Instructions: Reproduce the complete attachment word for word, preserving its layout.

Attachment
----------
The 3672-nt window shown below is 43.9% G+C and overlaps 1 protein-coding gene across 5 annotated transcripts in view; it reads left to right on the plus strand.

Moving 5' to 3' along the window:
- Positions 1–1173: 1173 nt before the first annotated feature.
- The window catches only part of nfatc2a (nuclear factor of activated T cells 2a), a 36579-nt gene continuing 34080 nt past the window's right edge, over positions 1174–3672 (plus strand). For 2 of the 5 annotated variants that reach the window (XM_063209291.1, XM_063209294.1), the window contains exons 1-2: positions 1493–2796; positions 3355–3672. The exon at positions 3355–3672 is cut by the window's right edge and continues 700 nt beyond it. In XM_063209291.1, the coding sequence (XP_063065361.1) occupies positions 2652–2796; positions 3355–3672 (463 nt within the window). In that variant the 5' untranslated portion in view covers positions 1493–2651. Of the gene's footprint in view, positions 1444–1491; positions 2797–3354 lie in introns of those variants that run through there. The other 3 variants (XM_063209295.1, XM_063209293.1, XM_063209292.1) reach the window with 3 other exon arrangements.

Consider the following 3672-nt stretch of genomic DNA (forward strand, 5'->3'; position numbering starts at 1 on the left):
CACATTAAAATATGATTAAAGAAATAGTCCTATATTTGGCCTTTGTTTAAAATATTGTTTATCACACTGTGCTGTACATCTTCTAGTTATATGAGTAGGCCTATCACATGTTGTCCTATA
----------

The 3672-nt window shown below is 43.9% G+C and overlaps 1 protein-coding gene across 5 annotated transcripts in view; it reads left to right on the plus strand.

Moving 5' to 3' along the window:
- Positions 1–1173: 1173 nt before the first annotated feature.
- The window catches only part of nfatc2a (nuclear factor of activated T cells 2a), a 36579-nt gene continuing 34080 nt past the window's right edge, over positions 1174–3672 (plus strand). For 2 of the 5 annotated variants that reach the window (XM_063209291.1, XM_063209294.1), the window contains exons 1-2: positions 1493–2796; positions 3355–3672. The exon at positions 3355–3672 is cut by the window's right edge and continues 700 nt beyond it. In XM_063209291.1, the coding sequence (XP_063065361.1) occupies positions 2652–2796; positions 3355–3672 (463 nt within the window). In that variant the 5' untranslated portion in view covers positions 1493–2651. Of the gene's footprint in view, positions 1444–1491; positions 2797–3354 lie in introns of those variants that run through there. The other 3 variants (XM_063209295.1, XM_063209293.1, XM_063209292.1) reach the window with 3 other exon arrangements.

Consider the following 3672-nt stretch of genomic DNA (forward strand, 5'->3'; position numbering starts at 1 on the left):
CACATTAAAATATGATTAAAGAAATAGTCCTATATTTGGCCTTTGTTTAAAATATTGTTTATCACACTGTGCTGTACATCTTCTAGTTATATGAGTAGGCCTATCACATGTTGTCCTATA